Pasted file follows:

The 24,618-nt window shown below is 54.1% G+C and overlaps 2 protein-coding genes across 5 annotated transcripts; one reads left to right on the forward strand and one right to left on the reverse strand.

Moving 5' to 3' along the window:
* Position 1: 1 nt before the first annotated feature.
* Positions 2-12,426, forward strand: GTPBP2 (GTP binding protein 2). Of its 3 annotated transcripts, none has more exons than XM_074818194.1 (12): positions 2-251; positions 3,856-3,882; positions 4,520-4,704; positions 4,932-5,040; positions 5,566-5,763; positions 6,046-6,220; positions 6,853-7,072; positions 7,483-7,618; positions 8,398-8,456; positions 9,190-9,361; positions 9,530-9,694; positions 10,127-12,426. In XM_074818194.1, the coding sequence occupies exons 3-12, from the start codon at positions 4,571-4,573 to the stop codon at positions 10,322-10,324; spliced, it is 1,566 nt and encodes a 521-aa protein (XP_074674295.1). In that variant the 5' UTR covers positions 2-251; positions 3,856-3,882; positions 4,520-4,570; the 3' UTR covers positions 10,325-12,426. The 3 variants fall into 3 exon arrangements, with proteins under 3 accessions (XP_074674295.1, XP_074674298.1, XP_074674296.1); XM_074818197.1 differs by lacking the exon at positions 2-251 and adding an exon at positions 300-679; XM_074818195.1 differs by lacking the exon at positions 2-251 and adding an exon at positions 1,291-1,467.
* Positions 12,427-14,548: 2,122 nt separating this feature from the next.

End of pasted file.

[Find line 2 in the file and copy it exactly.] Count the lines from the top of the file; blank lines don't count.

Moving 5' to 3' along the window: